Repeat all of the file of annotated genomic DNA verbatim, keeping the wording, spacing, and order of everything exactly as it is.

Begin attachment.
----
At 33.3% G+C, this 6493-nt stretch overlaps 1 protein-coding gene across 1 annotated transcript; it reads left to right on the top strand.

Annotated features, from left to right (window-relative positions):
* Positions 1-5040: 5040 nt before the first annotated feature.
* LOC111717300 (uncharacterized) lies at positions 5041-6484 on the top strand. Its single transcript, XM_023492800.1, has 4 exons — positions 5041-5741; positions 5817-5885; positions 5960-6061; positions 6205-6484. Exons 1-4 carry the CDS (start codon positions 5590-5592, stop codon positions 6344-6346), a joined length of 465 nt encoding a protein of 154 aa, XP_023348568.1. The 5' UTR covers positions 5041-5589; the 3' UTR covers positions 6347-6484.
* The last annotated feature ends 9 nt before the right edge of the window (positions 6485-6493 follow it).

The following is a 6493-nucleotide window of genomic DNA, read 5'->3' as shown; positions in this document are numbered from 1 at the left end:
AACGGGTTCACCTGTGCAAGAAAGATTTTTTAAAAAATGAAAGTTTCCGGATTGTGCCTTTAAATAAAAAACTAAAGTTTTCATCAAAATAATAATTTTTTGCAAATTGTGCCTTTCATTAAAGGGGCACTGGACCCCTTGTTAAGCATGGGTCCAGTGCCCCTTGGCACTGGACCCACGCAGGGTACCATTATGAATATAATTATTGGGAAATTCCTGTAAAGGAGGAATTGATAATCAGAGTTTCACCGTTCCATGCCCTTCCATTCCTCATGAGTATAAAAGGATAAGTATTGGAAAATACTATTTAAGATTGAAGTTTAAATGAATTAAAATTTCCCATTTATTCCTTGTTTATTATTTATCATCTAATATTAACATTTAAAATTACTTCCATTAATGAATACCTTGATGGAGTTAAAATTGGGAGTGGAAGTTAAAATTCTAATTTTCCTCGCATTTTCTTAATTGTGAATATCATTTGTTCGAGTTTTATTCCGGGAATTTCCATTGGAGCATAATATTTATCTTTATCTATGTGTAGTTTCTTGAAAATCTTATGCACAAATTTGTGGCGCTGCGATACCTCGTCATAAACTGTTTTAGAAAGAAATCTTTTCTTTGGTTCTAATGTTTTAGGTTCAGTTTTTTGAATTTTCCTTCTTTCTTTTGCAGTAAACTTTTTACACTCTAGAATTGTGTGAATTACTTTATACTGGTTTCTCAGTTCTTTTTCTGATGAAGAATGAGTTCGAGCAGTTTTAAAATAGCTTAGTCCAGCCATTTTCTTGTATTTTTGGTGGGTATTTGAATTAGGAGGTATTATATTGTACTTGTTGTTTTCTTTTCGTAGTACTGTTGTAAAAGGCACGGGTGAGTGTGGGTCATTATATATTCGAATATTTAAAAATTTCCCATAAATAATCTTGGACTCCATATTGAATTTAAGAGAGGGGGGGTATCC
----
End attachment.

At 33.3% G+C, this 6493-nt stretch overlaps 1 protein-coding gene across 1 annotated transcript; it reads left to right on the top strand.

Annotated features, from left to right (window-relative positions):
* Positions 1-5040: 5040 nt before the first annotated feature.
* LOC111717300 (uncharacterized) lies at positions 5041-6484 on the top strand. Its single transcript, XM_023492800.1, has 4 exons — positions 5041-5741; positions 5817-5885; positions 5960-6061; positions 6205-6484. Exons 1-4 carry the CDS (start codon positions 5590-5592, stop codon positions 6344-6346), a joined length of 465 nt encoding a protein of 154 aa, XP_023348568.1. The 5' UTR covers positions 5041-5589; the 3' UTR covers positions 6347-6484.
* The last annotated feature ends 9 nt before the right edge of the window (positions 6485-6493 follow it).

The following is a 6493-nucleotide window of genomic DNA, read 5'->3' as shown; positions in this document are numbered from 1 at the left end:
AACGGGTTCACCTGTGCAAGAAAGATTTTTTAAAAAATGAAAGTTTCCGGATTGTGCCTTTAAATAAAAAACTAAAGTTTTCATCAAAATAATAATTTTTTGCAAATTGTGCCTTTCATTAAAGGGGCACTGGACCCCTTGTTAAGCATGGGTCCAGTGCCCCTTGGCACTGGACCCACGCAGGGTACCATTATGAATATAATTATTGGGAAATTCCTGTAAAGGAGGAATTGATAATCAGAGTTTCACCGTTCCATGCCCTTCCATTCCTCATGAGTATAAAAGGATAAGTATTGGAAAATACTATTTAAGATTGAAGTTTAAATGAATTAAAATTTCCCATTTATTCCTTGTTTATTATTTATCATCTAATATTAACATTTAAAATTACTTCCATTAATGAATACCTTGATGGAGTTAAAATTGGGAGTGGAAGTTAAAATTCTAATTTTCCTCGCATTTTCTTAATTGTGAATATCATTTGTTCGAGTTTTATTCCGGGAATTTCCATTGGAGCATAATATTTATCTTTATCTATGTGTAGTTTCTTGAAAATCTTATGCACAAATTTGTGGCGCTGCGATACCTCGTCATAAACTGTTTTAGAAAGAAATCTTTTCTTTGGTTCTAATGTTTTAGGTTCAGTTTTTTGAATTTTCCTTCTTTCTTTTGCAGTAAACTTTTTACACTCTAGAATTGTGTGAATTACTTTATACTGGTTTCTCAGTTCTTTTTCTGATGAAGAATGAGTTCGAGCAGTTTTAAAATAGCTTAGTCCAGCCATTTTCTTGTATTTTTGGTGGGTATTTGAATTAGGAGGTATTATATTGTACTTGTTGTTTTCTTTTCGTAGTACTGTTGTAAAAGGCACGGGTGAGTGTGGGTCATTATATATTCGAATATTTAAAAATTTCCCATAAATAATCTTGGACTCCATATTGAATTTAAGAGAGGGGGGGTATCC